Government "Funding" Can’t Grow the Economy

A key factor that constrains people’s ability to generate goods and services is the scarcity of funding. Contrary to popular thinking, funding for consumption and production is not about money as such, but about real savings.

Note that various tools and machinery or the infrastructure that people have created is for only one purpose and it is to be able to produce final consumer goods that are required to maintain and promote life and well-being.

For a given consumption of final consumer goods, the greater the production of these goods the larger the pool of real funding or savings is going to be. The quantity and the quality of various tools and machinery (i.e., the available infrastructure) place a limit on the quantity and the quality of the production of consumer goods.

Through the increase in the quantity of tools and through the introduction of better tools and machinery a greater output can be secured. The increase in the quantity of tools and their enhancement requires funding to support various individuals that are engaged in the production of new tools and machinery.

This of course means that through the increase in real savings, a better infrastructure can be built and this in turn sets the platform for a higher rate of economic growth.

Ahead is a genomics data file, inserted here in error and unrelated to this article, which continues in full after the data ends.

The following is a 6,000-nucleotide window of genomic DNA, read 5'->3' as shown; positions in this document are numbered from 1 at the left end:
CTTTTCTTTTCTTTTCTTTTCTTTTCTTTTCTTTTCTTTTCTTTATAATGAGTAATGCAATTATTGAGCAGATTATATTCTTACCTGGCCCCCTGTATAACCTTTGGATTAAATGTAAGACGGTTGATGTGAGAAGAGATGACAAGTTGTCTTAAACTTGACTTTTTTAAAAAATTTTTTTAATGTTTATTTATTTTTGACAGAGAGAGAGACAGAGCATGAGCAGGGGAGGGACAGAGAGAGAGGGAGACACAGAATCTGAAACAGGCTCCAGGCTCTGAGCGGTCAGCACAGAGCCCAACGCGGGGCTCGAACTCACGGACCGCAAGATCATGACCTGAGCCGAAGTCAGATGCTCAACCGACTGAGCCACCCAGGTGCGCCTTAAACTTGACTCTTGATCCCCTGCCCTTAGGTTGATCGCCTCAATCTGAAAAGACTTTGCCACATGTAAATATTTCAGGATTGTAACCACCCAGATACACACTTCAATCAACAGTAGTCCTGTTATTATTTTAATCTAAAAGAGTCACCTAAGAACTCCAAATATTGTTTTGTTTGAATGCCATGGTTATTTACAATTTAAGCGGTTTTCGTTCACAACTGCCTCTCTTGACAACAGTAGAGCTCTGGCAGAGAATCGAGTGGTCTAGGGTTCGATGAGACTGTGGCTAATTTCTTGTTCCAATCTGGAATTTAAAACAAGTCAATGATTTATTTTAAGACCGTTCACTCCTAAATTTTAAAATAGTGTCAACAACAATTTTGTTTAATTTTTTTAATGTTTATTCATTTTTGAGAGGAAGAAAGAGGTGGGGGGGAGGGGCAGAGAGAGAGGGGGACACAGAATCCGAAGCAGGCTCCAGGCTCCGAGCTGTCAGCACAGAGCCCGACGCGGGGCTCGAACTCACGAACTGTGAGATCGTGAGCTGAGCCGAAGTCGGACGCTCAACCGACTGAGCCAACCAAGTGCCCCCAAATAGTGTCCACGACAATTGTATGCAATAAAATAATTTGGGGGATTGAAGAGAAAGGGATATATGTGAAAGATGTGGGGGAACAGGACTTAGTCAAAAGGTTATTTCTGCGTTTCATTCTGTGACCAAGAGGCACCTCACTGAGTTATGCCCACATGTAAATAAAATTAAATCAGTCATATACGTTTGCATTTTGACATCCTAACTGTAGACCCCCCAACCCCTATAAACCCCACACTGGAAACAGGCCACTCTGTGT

A higher economic growth means a larger quantity of consumer goods, which in turn permits more savings and also more consumption. With more savings a more advanced infrastructure can be created and this in turn sets the platform for a further strengthening in the economic growth.

Note that the savers here are wealth generators. It is wealth generators that save and employ their real savings in the buildup of the infrastructure. The savings of wealth generators employed to fund various individuals that are specialized in the making and the maintenance of the infrastructure. Real savings also fund individuals that are engaged in the production of final consumer goods.

Since government doesn’t produce any real wealth, obviously it cannot save and therefore it cannot itself “fund” any activity. Hence for the government to engage in various activities it must divert funding i.e. real savings from

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